Reflections on another action-packed ANH Academy Week
By Greg Cooper
Market Intervention for Nutritional Improvement (MINI) project and Centre for Development, Environment and Policy (CeDEP), SOAS, University of London
Originally published by the MINI Project.
This week marked the second year that the MINI project has participated in the annual Agricultural, Nutrition & Health (ANH) Academy Week, which brings together researchers and practitioners from around the world in the fields of, well, you guessed it, agriculture, nutrition and health! The academy is jointly organised and run by the amazing 'Innovative Methods and Metrics for Agriculture and Nutrition Actions' (IMMANA) and 'London Centre for Integrative Research on Agriculture & Health' (LCIRAH) teams, as well as the London School of Hygiene and Tropical Medicine (LSHTM) and Tufts University, Massachusetts.
This year marked the first time that the Academy went virtual - in response to the Covid-19 pandemic which unfortunately made travel to Malawi all but impossible. A huge amount of credit and gratitude has to go to the core conference team, including Joe Yates, Abel Endashaw, Sylvia Levy, MINI's very own Dr Suneetha Kadiyala and the wider Academy team. The conference appeared to run seamlessly, and the use of Zoom to host the meetings really helped to bring the authentic conference experience into our own homes.
Each speaker recorded a 7-minute presentation for the conference participants to view ahead of the parallel sessions. This year MINI presented a series of preliminary model outputs, including some ‘consumer versus producer’ trade-offs emerging from scenarios designed to adapt aggregation schemes to increase the delivery of fruits and vegetables to local, traditionally more neglected market environments in Bihar, India. Our presentation is available below and the rest of the conference presentations may be found on IMMANA's YouTube channel.
Nobel laureate Angus Deaton kicked off the week with a broad-brush introduction to the interactions between economics, nutrition and health. Angus explored the paradox around how inequality is widening on average at the national scale, but appears to be falling at the global scale, largely due to the economic development of India and China over the past 50 years. Relevant to MINI, Angus briefly discussed the implications of Covid-19 on agricultural food systems, noting the importance of resilient markets and distribution networks for international, national and regional food security.
A personal favourite was the 'Using Nutrition Modeling Tools to Inform Policy Decisions' learning lab ran by the Nutrition Modeling Consortium. Of particular interest was Steve Vosti's learning lab on the MINIMOD tool - which aims to help national-level policymakers more efficiently plan micronutrient intervention programs. A number of the questions MINIMOD focuses on share similarities with the aims of MINI (e.g. increasing the availability and consumption of nutritious foods), so it was particularly interesting to learn about the ins and outs of an alternative modelling approach. The session also provided a timely reminder about the importance of estimating the financial costs of different food system interventions (something which the MINIMOD approach is a specialist at)!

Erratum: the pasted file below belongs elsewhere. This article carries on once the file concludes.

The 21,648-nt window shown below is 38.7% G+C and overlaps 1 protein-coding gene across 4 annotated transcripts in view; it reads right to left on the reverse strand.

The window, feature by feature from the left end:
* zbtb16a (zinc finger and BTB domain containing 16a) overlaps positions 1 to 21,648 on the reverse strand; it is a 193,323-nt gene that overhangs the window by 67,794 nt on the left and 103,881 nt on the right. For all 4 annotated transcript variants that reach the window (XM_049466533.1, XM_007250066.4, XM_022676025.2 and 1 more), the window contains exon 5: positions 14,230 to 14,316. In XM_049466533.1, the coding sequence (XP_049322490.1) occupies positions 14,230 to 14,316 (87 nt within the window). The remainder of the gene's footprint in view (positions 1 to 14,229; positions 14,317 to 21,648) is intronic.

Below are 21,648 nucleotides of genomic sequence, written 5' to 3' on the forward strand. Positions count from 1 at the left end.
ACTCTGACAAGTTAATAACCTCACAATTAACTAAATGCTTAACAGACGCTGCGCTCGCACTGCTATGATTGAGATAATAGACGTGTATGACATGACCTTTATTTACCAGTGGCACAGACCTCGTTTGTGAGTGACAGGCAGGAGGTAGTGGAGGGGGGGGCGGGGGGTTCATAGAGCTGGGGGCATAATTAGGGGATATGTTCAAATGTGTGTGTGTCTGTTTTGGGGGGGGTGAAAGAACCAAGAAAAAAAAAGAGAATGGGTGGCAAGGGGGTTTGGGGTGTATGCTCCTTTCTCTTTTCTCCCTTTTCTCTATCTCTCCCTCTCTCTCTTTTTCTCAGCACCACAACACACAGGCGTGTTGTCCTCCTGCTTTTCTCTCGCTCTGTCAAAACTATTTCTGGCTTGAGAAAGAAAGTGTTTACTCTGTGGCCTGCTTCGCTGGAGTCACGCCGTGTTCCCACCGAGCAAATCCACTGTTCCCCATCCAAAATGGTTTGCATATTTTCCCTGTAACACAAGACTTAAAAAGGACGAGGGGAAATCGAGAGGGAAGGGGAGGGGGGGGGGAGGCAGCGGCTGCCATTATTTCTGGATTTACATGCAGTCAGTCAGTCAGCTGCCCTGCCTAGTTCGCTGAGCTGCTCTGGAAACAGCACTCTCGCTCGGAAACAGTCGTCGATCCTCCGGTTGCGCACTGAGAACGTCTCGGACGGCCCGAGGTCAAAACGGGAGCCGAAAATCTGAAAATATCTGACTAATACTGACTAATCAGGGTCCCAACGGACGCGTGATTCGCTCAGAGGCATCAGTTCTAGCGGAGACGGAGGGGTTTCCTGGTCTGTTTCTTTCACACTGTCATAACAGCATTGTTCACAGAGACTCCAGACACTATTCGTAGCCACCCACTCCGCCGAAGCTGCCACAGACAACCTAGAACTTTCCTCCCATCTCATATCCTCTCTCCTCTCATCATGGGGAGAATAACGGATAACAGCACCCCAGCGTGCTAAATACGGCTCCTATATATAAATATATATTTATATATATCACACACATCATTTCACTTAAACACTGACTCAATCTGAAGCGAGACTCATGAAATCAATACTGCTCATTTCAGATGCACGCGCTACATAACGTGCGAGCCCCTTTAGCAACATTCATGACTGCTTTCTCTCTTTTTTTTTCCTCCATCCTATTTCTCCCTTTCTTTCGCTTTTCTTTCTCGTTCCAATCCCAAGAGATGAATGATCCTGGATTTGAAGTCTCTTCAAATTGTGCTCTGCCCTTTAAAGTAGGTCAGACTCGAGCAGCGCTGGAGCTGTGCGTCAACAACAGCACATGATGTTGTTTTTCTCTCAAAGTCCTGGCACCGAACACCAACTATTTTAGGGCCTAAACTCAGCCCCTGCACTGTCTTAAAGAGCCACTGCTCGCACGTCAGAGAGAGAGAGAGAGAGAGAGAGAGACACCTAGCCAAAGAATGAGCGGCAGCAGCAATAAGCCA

A big thank you again to the ANH Academy team for a really engaging and thought-provoking two weeks. I know that I've come away from the conference feeling refreshed and ready to jump into the last six or so months of MINI, and I'll be keeping my fingers crossed that the ANH community will have the opportunity to meet in person next year.
Originally published by the MINI Project.
Greg Cooper is a Postdoctoral Research Fellow at the Centre for Development, Environment and Policy (CeDEP), SOAS, University of London. He is currently the lead researcher on the Market Intervention for Nutritional Improvement (MINI) project, funded by the Bill and Melinda Gates Foundation (BMFG) and Department for International Development, UK (DfID). Prior to joining MINI, Greg completed his PhD at the University of Southampton (graduated 2018), researching and modelling the social-ecological sustainability of Lake Chilika in India. Greg also graduated from the University of Southampton in 2014 with a Bachelor of Science degree in physical geography. Greg’s research to date has focused on the design and application of system dynamics models to tackle social, ecological and economic sustainability challenges in environments ranging from agricultural systems to lagoonal fisheries. As such, Greg has fieldwork experience in the Indian states of Odisha and Bihar collecting both qualitative and quantitative data.